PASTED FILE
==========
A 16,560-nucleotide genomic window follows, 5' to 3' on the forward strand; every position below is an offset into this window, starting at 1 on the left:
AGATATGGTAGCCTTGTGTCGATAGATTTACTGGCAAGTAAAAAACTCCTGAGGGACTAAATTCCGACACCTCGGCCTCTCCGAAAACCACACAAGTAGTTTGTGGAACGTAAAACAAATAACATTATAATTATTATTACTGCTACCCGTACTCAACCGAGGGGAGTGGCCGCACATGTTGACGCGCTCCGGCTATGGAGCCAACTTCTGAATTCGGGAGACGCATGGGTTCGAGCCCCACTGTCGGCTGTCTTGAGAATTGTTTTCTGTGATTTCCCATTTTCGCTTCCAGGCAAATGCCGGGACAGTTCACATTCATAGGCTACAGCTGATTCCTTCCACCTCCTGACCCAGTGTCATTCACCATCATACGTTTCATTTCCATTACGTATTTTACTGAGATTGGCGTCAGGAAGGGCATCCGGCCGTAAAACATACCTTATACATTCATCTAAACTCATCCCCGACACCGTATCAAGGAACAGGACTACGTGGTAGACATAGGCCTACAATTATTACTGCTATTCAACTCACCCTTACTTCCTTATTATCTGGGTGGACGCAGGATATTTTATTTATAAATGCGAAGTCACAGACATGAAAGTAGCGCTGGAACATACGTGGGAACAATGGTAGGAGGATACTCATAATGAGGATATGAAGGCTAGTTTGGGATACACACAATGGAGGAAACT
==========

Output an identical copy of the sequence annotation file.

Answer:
A 16,560-nucleotide genomic window follows, 5' to 3' on the forward strand; every position below is an offset into this window, starting at 1 on the left:
AGATATGGTAGCCTTGTGTCGATAGATTTACTGGCAAGTAAAAAACTCCTGAGGGACTAAATTCCGACACCTCGGCCTCTCCGAAAACCACACAAGTAGTTTGTGGAACGTAAAACAAATAACATTATAATTATTATTACTGCTACCCGTACTCAACCGAGGGGAGTGGCCGCACATGTTGACGCGCTCCGGCTATGGAGCCAACTTCTGAATTCGGGAGACGCATGGGTTCGAGCCCCACTGTCGGCTGTCTTGAGAATTGTTTTCTGTGATTTCCCATTTTCGCTTCCAGGCAAATGCCGGGACAGTTCACATTCATAGGCTACAGCTGATTCCTTCCACCTCCTGACCCAGTGTCATTCACCATCATACGTTTCATTTCCATTACGTATTTTACTGAGATTGGCGTCAGGAAGGGCATCCGGCCGTAAAACATACCTTATACATTCATCTAAACTCATCCCCGACACCGTATCAAGGAACAGGACTACGTGGTAGACATAGGCCTACAATTATTACTGCTATTCAACTCACCCTTACTTCCTTATTATCTGGGTGGACGCAGGATATTTTATTTATAAATGCGAAGTCACAGACATGAAAGTAGCGCTGGAACATACGTGGGAACAATGGTAGGAGGATACTCATAATGAGGATATGAAGGCTAGTTTGGGATACACACAATGGAGGAAACT